California is a haven for reproductive rights, but anti-abortion crisis pregnancy centers still thrive
Pregnancy Care Clinic uses the power of storytelling to send its anti-abortion message.
The San Diego center offers a video on its website of a self-assured Latina. Set against uplifting music, the single mom describes an emotional journey from the shock of discovering she is pregnant with her third child to her decision to keep the baby, with a nudge from Pregnancy Care.
“Pregnancy Care Clinic to me represents hope,” the woman says. “It represents hope of having a better future, despite all the odds against me.”
Pregnancy Care is a crisis pregnancy center. The center's representatives did not make themselves available for comment. KPBS consulted a number of authorities and stakeholders for this story, all of which provided observations about crisis pregnancy centers in general. None commented on Pregnancy Care specifically.
Elected officials, consumer watchdogs and reproductive rights advocates describe crisis pregnancy centers as a potent arm of the global anti-abortion movement and say their numbers are increasing. Many centers claim to provide an array of reproductive care services, but they don’t include birth control, abortion or referrals, according to advocates and regulators.
California Attorney General Rob Bonta said they are at best misrepresenting themselves and at worst giving vulnerable women potentially harmful advice.
“They are out there disguising themselves as being something that they're not," Bonta said. "They generally want to counsel you away from seeking an abortion. And people who are seeking an abortion come in and they're asking themselves, 'Why am I here?'"
Planned Parenthood says there are approximately 4,000 crisis pregnancy centers operating nationwide. Nearly 180 are located in California, according to The Alliance, a statewide women’s rights and gender equality organization.
KPBS identified 16 crisis pregnancy centers in San Diego County.
The woman in the Pregnancy Care video says she initially intended to have an abortion. She speaks of having a child while finishing her education and continuing her family’s path out of poverty. She says she canceled two appointments for an abortion. After scheduling a third, she phoned a friend at Pregnancy Care.
In the video, she says the friend urged her to at least come in for an ultrasound. That’s when she says she first saw her unborn child, Zion.
“I was amazed, as soon as I saw Zion, he was waving, he’s like, 'Hi, I’m right here. Can you look at me? I’m right here,'” the woman says. “I was crying because I was feeling ashamed of myself for wanting to get an abortion.”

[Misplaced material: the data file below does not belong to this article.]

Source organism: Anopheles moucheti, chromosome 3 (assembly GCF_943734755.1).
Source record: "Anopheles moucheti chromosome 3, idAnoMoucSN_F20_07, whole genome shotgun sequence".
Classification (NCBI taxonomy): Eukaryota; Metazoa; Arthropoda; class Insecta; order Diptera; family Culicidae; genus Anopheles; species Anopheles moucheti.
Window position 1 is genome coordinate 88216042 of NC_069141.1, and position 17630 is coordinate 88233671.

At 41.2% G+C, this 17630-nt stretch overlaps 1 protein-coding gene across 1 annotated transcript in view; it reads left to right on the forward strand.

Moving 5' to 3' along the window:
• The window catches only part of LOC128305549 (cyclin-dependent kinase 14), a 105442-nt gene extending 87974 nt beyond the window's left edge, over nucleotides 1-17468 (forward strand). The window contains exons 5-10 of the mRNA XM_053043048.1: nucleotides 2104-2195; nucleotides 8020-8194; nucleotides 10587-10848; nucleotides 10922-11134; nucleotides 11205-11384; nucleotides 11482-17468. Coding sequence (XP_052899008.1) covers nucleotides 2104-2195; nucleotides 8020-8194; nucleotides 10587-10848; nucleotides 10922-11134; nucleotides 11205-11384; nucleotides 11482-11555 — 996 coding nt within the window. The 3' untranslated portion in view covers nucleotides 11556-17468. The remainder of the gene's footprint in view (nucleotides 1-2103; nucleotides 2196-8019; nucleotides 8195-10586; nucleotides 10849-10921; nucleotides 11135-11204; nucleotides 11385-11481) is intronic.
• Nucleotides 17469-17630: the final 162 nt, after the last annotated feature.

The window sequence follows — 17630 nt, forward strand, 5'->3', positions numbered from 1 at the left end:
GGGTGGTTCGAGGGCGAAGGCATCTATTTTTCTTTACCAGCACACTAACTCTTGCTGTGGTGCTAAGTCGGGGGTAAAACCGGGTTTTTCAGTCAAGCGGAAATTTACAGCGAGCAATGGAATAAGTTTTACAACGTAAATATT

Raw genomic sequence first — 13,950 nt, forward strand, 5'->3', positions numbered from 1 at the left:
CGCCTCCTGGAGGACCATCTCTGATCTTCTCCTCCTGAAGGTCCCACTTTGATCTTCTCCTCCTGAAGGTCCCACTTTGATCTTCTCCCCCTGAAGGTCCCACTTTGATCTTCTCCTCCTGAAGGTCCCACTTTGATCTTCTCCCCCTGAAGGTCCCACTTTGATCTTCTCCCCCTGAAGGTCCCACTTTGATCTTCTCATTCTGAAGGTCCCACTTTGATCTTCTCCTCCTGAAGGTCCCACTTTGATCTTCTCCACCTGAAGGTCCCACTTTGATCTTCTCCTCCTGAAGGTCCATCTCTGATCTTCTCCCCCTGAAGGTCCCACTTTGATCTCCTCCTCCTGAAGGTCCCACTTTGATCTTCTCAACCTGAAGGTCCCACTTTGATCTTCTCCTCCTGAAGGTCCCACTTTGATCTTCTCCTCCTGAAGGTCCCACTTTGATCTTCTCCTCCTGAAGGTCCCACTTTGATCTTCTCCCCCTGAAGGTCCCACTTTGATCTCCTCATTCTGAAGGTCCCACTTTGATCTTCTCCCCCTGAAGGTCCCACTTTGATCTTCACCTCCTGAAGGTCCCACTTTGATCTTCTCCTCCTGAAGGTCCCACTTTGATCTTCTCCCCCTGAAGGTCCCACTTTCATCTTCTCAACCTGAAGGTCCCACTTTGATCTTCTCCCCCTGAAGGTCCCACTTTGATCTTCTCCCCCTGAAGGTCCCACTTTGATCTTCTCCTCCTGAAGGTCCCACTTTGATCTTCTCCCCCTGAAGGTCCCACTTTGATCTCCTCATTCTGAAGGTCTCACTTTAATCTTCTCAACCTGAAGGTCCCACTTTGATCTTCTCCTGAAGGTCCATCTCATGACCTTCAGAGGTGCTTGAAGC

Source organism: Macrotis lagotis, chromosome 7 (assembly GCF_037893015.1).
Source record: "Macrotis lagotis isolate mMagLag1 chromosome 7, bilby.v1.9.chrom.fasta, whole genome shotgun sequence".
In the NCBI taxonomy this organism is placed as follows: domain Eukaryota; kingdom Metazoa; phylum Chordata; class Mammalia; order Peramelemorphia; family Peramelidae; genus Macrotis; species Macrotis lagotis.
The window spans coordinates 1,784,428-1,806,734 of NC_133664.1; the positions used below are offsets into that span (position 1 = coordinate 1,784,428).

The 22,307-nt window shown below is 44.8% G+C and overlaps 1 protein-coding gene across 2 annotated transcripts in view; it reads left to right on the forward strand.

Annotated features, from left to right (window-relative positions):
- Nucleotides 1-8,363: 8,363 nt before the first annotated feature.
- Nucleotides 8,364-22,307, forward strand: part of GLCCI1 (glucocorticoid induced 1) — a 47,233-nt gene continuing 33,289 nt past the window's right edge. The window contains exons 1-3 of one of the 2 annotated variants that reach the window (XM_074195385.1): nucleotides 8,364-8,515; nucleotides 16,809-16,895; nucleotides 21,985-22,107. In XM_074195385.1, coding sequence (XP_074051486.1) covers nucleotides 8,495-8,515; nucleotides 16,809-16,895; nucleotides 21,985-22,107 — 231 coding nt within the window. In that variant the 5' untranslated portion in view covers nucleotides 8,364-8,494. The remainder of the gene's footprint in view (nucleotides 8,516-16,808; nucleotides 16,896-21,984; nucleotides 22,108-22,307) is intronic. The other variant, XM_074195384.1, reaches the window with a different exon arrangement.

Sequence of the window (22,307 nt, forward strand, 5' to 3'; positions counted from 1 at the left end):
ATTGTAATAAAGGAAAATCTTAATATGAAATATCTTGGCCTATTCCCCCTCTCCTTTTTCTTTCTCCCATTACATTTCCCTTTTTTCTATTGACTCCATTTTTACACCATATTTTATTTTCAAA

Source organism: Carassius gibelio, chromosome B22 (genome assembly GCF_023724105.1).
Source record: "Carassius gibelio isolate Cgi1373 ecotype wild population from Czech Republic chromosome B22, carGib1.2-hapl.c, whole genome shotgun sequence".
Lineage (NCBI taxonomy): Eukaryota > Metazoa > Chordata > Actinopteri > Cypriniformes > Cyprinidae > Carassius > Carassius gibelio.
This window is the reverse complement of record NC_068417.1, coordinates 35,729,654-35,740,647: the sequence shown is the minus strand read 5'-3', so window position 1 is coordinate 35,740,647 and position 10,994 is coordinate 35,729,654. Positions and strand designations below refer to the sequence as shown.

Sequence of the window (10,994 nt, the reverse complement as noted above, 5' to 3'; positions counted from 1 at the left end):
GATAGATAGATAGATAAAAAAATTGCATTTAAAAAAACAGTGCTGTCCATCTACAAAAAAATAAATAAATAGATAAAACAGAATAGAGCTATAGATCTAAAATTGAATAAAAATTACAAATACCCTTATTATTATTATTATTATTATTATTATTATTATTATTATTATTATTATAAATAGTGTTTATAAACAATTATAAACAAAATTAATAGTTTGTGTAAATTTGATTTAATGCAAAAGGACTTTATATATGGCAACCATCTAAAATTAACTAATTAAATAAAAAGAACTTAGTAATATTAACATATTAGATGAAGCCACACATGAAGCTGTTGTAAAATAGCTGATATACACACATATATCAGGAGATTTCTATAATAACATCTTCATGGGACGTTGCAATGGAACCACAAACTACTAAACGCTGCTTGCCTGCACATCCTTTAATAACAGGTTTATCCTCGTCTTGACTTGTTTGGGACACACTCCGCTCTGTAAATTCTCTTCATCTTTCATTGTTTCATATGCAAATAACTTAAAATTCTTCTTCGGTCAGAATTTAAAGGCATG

Northern California-based family physician Christine Henneberg said ultrasounds are a key tool for many crisis pregnancy centers.
“I’ve had women say to me, 'You’re not going to make me look at the ultrasound are you?'” said Henneberg, who performs abortions. “Or, they tell me, the last place I went, they made me look at the ultrasound even though I didn't want to see it.”
She said because crisis pregnancy centers offer ultrasounds, many women assume they’re licensed to practice medicine. When they type “getting an ultrasound” into a Google search the centers will be the first thing that pops up, she said.
Henneberg said the misdirection of people seeking an abortion can have grave consequences.
“Especially if they're not given information, say, about findings on the ultrasound or incorrect information about what's on the ultrasound,” she said. “That can make the difference between having a pregnancy (or) terminating a pregnancy that they don’t feel prepared for.”
Henneberg said some of the most disturbing cases involve women who have come to centers after taking the so-called abortion pill. There’ve been instances when women visit a center after having taken the first dose, but don’t want to take the second. At that point, some are given an abortion reversal protocol, she said. Doctors say this course of treatment is potentially dangerous.
“This is completely experimental,” Henneberg said.
Susan Swift Arnall, vice president of legal affairs for the national Right to Life League, did not make herself available for an interview.